The 1783 Treaty of Paris, which officially recognized the United States as a sovereign republic, also doubled the territorial girth of the original thirteen colonies. The fledgling nation now stretched from the coast of Maine to the Mississippi River and up to the Great Lakes. With this dramatic expansion, argues author Bethel Saler, the United States simultaneously became a postcolonial republic and gained a domestic empire. The competing demands of governing an empire and a republic inevitably collided in the early American West. The Settlers' Empire traces the first federal endeavor to build states wholesale out of the Northwest Territory, a process that relied on overlapping colonial rule over Euro-American settlers and the multiple Indian nations in the territory. These entwined administrations involved both formal institution building and the articulation of dominant cultural customs that, in turn, served also to establish boundaries of citizenship and racial difference.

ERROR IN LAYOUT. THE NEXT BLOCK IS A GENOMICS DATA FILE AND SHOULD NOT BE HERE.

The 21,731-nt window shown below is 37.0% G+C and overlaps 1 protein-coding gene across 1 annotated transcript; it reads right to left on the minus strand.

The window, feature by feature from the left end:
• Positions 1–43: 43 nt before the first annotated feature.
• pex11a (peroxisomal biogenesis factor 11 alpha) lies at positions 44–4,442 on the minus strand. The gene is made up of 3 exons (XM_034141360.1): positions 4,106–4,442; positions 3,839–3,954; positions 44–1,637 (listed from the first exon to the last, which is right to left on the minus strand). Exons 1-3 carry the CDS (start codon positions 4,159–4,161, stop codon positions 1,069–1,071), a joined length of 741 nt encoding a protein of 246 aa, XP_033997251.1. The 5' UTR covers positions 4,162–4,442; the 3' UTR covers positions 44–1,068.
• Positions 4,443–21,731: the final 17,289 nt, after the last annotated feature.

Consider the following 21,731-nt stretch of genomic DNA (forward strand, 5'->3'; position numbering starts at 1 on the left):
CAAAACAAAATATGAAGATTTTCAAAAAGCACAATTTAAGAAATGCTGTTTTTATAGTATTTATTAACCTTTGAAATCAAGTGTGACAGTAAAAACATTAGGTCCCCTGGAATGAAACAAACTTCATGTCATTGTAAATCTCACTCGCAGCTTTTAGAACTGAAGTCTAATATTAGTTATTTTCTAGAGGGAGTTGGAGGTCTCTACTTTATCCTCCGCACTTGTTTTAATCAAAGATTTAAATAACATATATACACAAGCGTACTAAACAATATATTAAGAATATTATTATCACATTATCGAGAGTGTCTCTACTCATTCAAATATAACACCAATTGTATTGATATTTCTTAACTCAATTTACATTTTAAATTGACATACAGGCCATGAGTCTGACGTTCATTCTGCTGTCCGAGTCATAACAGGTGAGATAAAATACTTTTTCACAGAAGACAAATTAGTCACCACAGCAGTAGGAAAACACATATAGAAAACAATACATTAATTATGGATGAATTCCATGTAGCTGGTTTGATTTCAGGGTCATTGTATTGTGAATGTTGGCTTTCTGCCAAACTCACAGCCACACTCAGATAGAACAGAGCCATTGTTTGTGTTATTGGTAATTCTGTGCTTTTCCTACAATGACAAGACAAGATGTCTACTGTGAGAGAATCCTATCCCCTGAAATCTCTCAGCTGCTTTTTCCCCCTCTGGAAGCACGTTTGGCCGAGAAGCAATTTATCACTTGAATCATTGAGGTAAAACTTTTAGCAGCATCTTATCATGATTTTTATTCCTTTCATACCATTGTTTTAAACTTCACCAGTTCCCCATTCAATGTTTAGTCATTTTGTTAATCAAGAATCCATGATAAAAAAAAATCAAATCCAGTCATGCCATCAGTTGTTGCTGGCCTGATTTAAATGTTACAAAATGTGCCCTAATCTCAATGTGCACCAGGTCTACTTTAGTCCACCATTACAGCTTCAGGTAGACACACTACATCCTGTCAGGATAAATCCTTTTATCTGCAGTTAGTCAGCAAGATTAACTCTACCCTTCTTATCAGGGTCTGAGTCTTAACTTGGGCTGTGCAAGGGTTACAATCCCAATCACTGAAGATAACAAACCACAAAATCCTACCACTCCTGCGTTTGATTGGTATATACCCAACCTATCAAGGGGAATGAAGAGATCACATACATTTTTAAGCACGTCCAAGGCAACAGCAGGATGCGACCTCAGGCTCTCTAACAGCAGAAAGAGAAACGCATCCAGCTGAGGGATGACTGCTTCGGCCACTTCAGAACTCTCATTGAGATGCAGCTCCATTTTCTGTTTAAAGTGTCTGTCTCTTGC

In the Northwest Territory, diverse populations of newcomers and Natives struggled over the region's geographical and cultural definition in areas such as religion, marriage, family, gender roles, and economy. The success or failure of state formation in the territory thus ultimately depended on what took place not only in the halls of government but also on the ground and in the everyday lives of the region's Indians, Francophone creoles, Euro- and African Americans, and European immigrants. In this way, The Settlers' Empire speaks to historians of women, gender, and culture, as well as to those interested in the early national state, the early West, settler colonialism, and Native history.